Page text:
Mercenary | private military and security companies

Private military and security companies

The private military company (PMC) is the contemporary strand of the mercenary trade, providing logistics, soldiers, military training, and other services. Thus, PMC contractors are civilians (in governmental, international, and civil organizations) authorized to accompany an army to the field; hence, the term civilian contractor. Nevertheless, PMCs may use armed force, hence defined as: "legally established enterprises that make a profit, by either providing services involving the potential exercise of [armed] force in a systematic way and by military means, and/or by the transfer of that potential to clients through training and other practices, such as logistics support, equipment procurement, and intelligence gathering."[14]

Private Military Contractor in Badakhshan Province, Afghanistan, 2006.

Private paramilitary forces are functionally mercenary armies,[citation needed] not security guards or advisors; however, national governments reserve the right to control the number, nature, and armaments of such private armies, arguing that, provided they are not pro-actively employed in front-line combat, they are not mercenaries. That said, PMC "civilian contractors" have poor repute among professional government soldiers[citation needed] and officers—the U.S. Military Command[who?] have questioned their war zone behavior. In September 2005, Brigadier General Karl Horst, deputy commander of the Third Infantry Division charged with Baghdad security after the 2003 invasion, said of DynCorp and other PMCs in Iraq: "These guys run loose in this country and do stupid stuff. There's no authority over them, so you can't come down on them hard when they escalate force... They shoot people, and someone else has to deal with the aftermath. It happens all over the place."[15]

If PMC employees participate in pro-active combat, the press[who?] calls them mercenaries, and the PMCs mercenary companies. In the 1990s, the media[who?] identified four mercenary companies:

  • Executive Outcomes – Angola, Sierra Leone, and other locations worldwide (closed 31 December 1998)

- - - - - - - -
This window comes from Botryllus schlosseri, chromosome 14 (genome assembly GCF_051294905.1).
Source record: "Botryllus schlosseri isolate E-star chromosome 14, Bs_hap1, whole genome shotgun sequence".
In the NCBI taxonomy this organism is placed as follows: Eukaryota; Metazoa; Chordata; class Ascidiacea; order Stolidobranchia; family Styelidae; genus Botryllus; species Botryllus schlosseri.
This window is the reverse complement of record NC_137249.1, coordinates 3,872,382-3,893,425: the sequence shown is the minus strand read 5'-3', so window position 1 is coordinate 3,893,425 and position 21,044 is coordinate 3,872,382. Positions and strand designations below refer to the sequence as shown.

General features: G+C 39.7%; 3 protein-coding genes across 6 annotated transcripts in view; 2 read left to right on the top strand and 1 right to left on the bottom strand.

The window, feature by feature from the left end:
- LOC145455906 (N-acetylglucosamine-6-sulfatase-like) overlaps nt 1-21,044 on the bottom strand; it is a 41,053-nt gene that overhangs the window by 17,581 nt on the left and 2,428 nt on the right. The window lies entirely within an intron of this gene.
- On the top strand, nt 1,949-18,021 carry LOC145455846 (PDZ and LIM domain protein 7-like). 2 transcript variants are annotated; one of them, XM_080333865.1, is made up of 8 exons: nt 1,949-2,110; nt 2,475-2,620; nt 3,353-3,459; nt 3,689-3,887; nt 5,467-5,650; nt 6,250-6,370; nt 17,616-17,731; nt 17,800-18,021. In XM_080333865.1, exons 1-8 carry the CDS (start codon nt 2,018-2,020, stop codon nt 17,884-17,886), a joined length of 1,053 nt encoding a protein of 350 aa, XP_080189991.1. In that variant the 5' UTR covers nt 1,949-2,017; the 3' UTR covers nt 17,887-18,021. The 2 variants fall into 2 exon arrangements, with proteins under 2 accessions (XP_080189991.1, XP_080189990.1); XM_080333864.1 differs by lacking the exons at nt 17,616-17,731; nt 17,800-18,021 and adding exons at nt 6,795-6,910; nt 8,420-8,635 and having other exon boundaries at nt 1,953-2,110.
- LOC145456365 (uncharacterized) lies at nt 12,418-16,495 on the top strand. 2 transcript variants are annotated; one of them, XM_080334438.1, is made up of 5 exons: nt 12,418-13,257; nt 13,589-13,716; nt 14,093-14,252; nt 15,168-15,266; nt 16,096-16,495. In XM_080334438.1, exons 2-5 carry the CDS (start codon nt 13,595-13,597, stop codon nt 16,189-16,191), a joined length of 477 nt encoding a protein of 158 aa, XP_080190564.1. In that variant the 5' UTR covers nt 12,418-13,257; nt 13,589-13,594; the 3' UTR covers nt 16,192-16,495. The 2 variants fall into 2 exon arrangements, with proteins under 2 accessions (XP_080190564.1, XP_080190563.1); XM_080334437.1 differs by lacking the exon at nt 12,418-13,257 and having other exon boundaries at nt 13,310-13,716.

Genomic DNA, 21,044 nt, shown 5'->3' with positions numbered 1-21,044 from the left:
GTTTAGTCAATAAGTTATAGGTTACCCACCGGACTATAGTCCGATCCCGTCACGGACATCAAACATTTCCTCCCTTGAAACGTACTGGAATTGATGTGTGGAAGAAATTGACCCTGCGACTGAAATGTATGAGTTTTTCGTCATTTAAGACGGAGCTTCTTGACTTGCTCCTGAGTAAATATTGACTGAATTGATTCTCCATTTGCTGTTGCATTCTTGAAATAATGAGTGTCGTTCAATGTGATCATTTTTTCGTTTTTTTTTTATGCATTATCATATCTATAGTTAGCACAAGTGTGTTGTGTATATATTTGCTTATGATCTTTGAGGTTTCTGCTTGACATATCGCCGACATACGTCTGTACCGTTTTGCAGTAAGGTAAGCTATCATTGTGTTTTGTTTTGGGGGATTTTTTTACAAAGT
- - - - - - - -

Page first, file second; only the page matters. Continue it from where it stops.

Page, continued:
• Sandline International – Papua New Guinea, Sierra Leone (closed 16 April 2004)
  • Gurkha Security Guards, Ltd – Sierra Leone.
  • DynCorp International – Bosnia, Somalia, Angola, Haiti, Colombia, Kosovo, Kuwait, Afghanistan (active)

In 2004 the PMC business was boosted when the U.S. and Coalition governments hired them for security in Iraq. In March 2004, four Blackwater USA employees escorting food supplies and other equipment were attacked and killed in Fallujah, in a videotaped attack; the killings and subsequent dismemberment were a cause for the First Battle of Fallujah.[16] Afghan war operations also boosted the business.[17]

In 2006, a U.S. congressional report listed a number of PMCs and other enterprises that have signed contracts to carry out anti-narcotics operations and related activities as part of Plan Colombia. DynCorp was among those contracted by the State Department, while others signed contracts with the Defense Department. Other companies from different countries, including Israel, have also signed contracts with the Colombian Defense Ministry to carry out security or military activities.[18]

The United Nations disapproves of PMCs (still, the UN hired Executive Outcomes for African logistic support work).[citation needed] The question is whether or not PMC soldiers are as accountable for their war zone actions. A common argument for using PMCs (used by the PMCs themselves), is that PMCs may be able to help combat genocide and civilian slaughter where the UN is unwilling or unable to intervene.[19][20][21][22]

In February 2002, a British Foreign and Commonwealth Office (FCO) report about PMCs noted that the demands of the military service from the UN and international civil organizations might mean that it is cheaper to pay PMCs than use soldiers. Yet, after considering using PMCs to support UN operations, the UN Secretary General, Kofi Annan, decided against it.[23]

In October 2007, the United Nations released a two-year study that stated, that although hired as "security guards", private contractors were performing military duties. The report found that the use of contractors such as Blackwater was a "new form of mercenary activity" and illegal under International law. Many countries, including the United States and the United Kingdom, are not signatories to the 1989 United Nations Mercenary Convention banning the use of mercenaries. A spokesman for the U.S. Mission to U.N. denied that Blackwater security guards were mercenaries, saying "Accusations that U.S. government-contracted security guards, of whatever nationality, are mercenaries is inaccurate and demeaning to men and women who put their lives on the line to protect people and facilities every day."[24]

In 2013, security firm G4S is reported to be the second largest private employer in the world.[25]

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